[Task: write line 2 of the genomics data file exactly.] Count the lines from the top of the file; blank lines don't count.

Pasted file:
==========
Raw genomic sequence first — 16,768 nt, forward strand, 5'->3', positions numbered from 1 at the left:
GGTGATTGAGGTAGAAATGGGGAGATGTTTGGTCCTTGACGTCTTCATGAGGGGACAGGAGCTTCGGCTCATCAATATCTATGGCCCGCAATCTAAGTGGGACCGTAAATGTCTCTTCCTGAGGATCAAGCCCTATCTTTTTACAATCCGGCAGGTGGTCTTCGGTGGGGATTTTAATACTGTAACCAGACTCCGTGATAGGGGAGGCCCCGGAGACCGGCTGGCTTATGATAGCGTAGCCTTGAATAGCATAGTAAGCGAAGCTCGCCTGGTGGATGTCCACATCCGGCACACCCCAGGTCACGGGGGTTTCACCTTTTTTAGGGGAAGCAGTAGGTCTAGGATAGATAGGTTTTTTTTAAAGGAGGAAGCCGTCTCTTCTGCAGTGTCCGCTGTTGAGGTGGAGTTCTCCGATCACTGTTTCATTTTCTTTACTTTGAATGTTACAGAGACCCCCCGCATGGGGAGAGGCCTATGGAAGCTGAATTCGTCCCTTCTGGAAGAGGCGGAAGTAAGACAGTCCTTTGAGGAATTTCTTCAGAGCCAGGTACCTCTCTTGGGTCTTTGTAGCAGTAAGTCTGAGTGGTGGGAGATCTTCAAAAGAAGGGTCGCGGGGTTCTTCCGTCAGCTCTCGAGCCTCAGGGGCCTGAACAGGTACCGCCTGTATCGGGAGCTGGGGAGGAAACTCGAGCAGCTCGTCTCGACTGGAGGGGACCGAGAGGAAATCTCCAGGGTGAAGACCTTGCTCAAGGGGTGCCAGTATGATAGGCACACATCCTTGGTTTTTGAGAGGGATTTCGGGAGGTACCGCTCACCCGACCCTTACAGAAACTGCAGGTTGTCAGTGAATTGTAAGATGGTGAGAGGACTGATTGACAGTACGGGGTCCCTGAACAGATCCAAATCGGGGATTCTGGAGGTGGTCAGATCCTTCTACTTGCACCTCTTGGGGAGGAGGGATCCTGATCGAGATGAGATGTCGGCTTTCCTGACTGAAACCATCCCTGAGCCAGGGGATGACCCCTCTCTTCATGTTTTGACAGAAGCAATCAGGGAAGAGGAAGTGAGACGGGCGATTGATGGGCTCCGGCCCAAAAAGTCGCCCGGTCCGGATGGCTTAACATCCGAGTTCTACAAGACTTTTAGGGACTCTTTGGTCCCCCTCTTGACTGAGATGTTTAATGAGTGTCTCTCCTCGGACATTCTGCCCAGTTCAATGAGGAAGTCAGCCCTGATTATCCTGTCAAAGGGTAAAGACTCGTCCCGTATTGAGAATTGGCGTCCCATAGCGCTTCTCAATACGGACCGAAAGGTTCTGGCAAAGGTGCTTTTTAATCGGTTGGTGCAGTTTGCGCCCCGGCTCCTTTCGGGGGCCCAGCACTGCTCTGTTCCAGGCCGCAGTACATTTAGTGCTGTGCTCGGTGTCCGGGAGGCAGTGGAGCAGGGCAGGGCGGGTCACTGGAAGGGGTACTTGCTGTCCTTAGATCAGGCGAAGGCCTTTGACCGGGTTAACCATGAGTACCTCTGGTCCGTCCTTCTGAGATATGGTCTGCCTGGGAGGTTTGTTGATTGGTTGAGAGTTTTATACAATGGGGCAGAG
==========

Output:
GGTGATTGAGGTAGAAATGGGGAGATGTTTGGTCCTTGACGTCTTCATGAGGGGACAGGAGCTTCGGCTCATCAATATCTATGGCCCGCAATCTAAGTGGGACCGTAAATGTCTCTTCCTGAGGATCAAGCCCTATCTTTTTACAATCCGGCAGGTGGTCTTCGGTGGGGATTTTAATACTGTAACCAGACTCCGTGATAGGGGAGGCCCCGGAGACCGGCTGGCTTATGATAGCGTAGCCTTGAATAGCATAGTAAGCGAAGCTCGCCTGGTGGATGTCCACATCCGGCACACCCCAGGTCACGGGGGTTTCACCTTTTTTAGGGGAAGCAGTAGGTCTAGGATAGATAGGTTTTTTTTAAAGGAGGAAGCCGTCTCTTCTGCAGTGTCCGCTGTTGAGGTGGAGTTCTCCGATCACTGTTTCATTTTCTTTACTTTGAATGTTACAGAGACCCCCCGCATGGGGAGAGGCCTATGGAAGCTGAATTCGTCCCTTCTGGAAGAGGCGGAAGTAAGACAGTCCTTTGAGGAATTTCTTCAGAGCCAGGTACCTCTCTTGGGTCTTTGTAGCAGTAAGTCTGAGTGGTGGGAGATCTTCAAAAGAAGGGTCGCGGGGTTCTTCCGTCAGCTCTCGAGCCTCAGGGGCCTGAACAGGTACCGCCTGTATCGGGAGCTGGGGAGGAAACTCGAGCAGCTCGTCTCGACTGGAGGGGACCGAGAGGAAATCTCCAGGGTGAAGACCTTGCTCAAGGGGTGCCAGTATGATAGGCACACATCCTTGGTTTTTGAGAGGGATTTCGGGAGGTACCGCTCACCCGACCCTTACAGAAACTGCAGGTTGTCAGTGAATTGTAAGATGGTGAGAGGACTGATTGACAGTACGGGGTCCCTGAACAGATCCAAATCGGGGATTCTGGAGGTGGTCAGATCCTTCTACTTGCACCTCTTGGGGAGGAGGGATCCTGATCGAGATGAGATGTCGGCTTTCCTGACTGAAACCATCCCTGAGCCAGGGGATGACCCCTCTCTTCATGTTTTGACAGAAGCAATCAGGGAAGAGGAAGTGAGACGGGCGATTGATGGGCTCCGGCCCAAAAAGTCGCCCGGTCCGGATGGCTTAACATCCGAGTTCTACAAGACTTTTAGGGACTCTTTGGTCCCCCTCTTGACTGAGATGTTTAATGAGTGTCTCTCCTCGGACATTCTGCCCAGTTCAATGAGGAAGTCAGCCCTGATTATCCTGTCAAAGGGTAAAGACTCGTCCCGTATTGAGAATTGGCGTCCCATAGCGCTTCTCAATACGGACCGAAAGGTTCTGGCAAAGGTGCTTTTTAATCGGTTGGTGCAGTTTGCGCCCCGGCTCCTTTCGGGGGCCCAGCACTGCTCTGTTCCAGGCCGCAGTACATTTAGTGCTGTGCTCGGTGTCCGGGAGGCAGTGGAGCAGGGCAGGGCGGGTCACTGGAAGGGGTACTTGCTGTCCTTAGATCAGGCGAAGGCCTTTGACCGGGTTAACCATGAGTACCTCTGGTCCGTCCTTCTGAGATATGGTCTGCCTGGGAGGTTTGTTGATTGGTTGAGAGTTTTATACAATGGGGCAGAG